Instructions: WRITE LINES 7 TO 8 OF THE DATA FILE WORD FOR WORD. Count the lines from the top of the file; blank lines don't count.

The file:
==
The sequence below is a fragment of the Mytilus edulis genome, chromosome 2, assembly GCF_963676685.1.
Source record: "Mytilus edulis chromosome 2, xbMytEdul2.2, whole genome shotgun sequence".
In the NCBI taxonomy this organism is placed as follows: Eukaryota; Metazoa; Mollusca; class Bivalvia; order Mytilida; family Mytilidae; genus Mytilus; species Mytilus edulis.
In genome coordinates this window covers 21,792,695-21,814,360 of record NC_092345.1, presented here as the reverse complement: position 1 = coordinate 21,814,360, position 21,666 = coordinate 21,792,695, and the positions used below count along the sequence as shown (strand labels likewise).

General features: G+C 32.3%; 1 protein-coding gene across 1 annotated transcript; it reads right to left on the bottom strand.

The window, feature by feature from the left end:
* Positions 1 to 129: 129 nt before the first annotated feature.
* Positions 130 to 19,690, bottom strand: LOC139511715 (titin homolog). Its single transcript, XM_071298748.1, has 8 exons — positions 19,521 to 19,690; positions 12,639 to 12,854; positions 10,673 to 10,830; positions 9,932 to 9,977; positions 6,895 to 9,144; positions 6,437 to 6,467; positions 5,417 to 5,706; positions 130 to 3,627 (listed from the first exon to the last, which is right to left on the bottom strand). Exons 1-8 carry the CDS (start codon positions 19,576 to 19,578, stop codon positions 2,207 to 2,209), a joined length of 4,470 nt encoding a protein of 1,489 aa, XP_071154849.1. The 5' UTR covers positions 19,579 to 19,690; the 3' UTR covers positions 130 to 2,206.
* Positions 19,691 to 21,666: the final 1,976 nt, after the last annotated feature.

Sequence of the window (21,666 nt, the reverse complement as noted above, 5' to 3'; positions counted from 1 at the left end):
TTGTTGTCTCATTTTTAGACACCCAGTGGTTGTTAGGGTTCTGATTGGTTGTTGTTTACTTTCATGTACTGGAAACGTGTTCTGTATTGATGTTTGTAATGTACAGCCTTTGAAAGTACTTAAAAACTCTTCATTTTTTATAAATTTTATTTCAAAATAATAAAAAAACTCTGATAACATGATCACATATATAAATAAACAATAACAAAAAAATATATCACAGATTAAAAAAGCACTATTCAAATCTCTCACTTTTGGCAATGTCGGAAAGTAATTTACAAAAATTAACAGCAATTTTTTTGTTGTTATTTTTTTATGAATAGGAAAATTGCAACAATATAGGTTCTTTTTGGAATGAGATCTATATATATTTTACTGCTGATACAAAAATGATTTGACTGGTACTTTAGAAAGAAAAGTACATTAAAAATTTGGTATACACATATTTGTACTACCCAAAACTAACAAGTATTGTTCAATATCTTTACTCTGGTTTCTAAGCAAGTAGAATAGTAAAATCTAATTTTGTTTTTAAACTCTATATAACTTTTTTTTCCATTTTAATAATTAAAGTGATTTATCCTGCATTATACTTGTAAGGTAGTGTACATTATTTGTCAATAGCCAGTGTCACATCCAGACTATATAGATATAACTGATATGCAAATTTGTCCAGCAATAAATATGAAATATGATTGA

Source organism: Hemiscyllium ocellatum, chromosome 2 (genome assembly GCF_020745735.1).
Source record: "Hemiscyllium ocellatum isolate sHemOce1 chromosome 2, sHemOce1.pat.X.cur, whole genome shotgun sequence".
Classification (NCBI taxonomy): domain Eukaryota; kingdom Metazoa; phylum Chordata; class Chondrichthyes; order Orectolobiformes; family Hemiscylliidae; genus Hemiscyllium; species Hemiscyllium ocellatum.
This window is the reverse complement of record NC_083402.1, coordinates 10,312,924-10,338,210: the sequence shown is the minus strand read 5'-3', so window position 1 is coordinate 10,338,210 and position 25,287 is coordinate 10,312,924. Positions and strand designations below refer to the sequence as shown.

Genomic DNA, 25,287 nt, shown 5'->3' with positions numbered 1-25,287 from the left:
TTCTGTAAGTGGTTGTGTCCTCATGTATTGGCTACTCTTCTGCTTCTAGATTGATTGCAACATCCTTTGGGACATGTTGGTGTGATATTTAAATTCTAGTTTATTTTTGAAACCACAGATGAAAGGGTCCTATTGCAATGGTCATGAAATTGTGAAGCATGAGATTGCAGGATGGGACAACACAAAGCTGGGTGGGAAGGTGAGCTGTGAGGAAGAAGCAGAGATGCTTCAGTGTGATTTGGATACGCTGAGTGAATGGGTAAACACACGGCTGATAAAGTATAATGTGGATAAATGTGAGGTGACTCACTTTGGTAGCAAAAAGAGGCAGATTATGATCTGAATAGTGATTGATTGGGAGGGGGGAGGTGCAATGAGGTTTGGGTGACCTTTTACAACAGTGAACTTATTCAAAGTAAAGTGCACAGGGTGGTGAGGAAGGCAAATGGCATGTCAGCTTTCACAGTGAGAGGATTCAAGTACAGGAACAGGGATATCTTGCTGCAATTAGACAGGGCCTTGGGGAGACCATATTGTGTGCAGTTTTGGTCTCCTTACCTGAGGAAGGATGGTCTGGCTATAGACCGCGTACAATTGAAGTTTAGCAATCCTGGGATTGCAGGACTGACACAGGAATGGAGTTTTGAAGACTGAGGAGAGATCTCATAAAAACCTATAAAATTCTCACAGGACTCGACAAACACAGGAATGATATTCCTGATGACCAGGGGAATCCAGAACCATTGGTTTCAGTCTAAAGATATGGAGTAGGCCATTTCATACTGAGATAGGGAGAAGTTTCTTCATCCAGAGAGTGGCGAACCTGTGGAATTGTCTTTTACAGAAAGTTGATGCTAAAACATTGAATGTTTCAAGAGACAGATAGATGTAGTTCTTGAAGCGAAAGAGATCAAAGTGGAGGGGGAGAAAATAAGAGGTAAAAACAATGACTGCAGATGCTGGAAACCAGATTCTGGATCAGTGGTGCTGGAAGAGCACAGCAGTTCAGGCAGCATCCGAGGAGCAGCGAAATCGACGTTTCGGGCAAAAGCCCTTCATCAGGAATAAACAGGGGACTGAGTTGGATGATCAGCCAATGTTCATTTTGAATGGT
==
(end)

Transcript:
* Positions 1 to 129: 129 nt before the first annotated feature.
* Positions 130 to 19,690, bottom strand: LOC139511715 (titin homolog). Its single transcript, XM_071298748.1, has 8 exons — positions 19,521 to 19,690; positions 12,639 to 12,854; positions 10,673 to 10,830; positions 9,932 to 9,977; positions 6,895 to 9,144; positions 6,437 to 6,467; positions 5,417 to 5,706; positions 130 to 3,627 (listed from the first exon to the last, which is right to left on the bottom strand). Exons 1-8 carry the CDS (start codon positions 19,576 to 19,578, stop codon positions 2,207 to 2,209), a joined length of 4,470 nt encoding a protein of 1,489 aa, XP_071154849.1. The 5' UTR covers positions 19,579 to 19,690; the 3' UTR covers positions 130 to 2,206.